The American Library Association announced on Wednesday that Bill Ott, the legendary editor and publisher at Booklist for 39 years died in Highland Park, Ill. on April 8 after a brief illness. He was 76 years old.

Ott began working at Booklist in 1980 as editor of its adult books department, and was named editor and publisher in 1988; he served in that position for just over 30 years, retiring from his role as publisher in 2019 but continuing as contributor.

According to an ALA release, when Ott took the helm at the bi-monthly pre-pub review publication for librarians and educators, as well as booksellers, that was launched in 1905, it generated about $800,000 in revenues. During his tenure, Ott “consistently increased that number, with revenue reaching over $5 million several years in a row. Bill’s work also resulted over the years in tens of millions of dollars in net revenue that continue to fund other ALA programs and services.”

During his long tenure, Ott spearheaded many significant changes at Booklist, including expanding the reach of what was then a print publication by adding a website and digital products, including newsletters, webinars, white papers, and sponsored e-blasts. Ott also conceptualized and built Booklist’s licensing program, which both expanded its audience and generated new sources of revenue. Booklist itself as a publication expanded during this time; it currently publishes 8,000 reviews each year, up 33% from 6,000 reviews annually in 1980. Ott himself wrote more than 3,000 reviews and 400 Back Page columns, and in 2017, he served as interim associate executive director of ALA Publishing in addition to his responsibilities at Booklist.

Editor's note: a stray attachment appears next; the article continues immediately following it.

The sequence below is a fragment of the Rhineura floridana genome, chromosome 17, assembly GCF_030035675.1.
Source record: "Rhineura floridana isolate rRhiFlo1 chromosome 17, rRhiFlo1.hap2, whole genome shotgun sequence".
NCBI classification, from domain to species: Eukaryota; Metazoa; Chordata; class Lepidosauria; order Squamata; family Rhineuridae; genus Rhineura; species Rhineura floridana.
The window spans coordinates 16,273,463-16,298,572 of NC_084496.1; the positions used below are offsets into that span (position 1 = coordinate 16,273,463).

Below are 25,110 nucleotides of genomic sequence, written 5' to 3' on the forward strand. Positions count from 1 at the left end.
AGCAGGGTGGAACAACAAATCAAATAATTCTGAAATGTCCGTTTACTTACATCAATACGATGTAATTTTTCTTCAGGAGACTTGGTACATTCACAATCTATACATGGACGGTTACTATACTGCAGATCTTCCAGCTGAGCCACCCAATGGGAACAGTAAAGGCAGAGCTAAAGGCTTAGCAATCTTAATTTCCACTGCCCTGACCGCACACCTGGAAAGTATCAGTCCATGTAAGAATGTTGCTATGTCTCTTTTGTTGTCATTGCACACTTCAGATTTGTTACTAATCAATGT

In an essay eulogizing Ott that Keir Graff sent to PW, the former Booklist executive editor, who worked with Ott for 18 years, wrote: “Bill himself was a clear and elegant writer, both in his reviews and his Back Page column. He had started it as a way to sell more ads on the inside back cover and figured literary quizzes were a good way to save librarians from having to do actual work. But he often wrote essays—about authors and books, mostly, but also about life at Booklist and life in general—that were as good as anything in the New York Review of Books. Actually better, because Bill’s clarity of thought made reading every one a pleasure. I think the real secret to his success was that he never thought of Booklist as a trade journal or a review mill. He thought of it as a bona fide literary publication that always respected the intelligence of its librarian subscribers. He often reminded me that the single most important thing was the quality of our reviews.”

Even after Ott’s retirement four years ago, he continued contributing to Booklist, assigning, writing, and editing mystery and crime fiction reviews and related content. At the time of his death, he had just completed his final Spotlight on Mysteries & Thrillers, which will appear in the May 1, 2023 issue.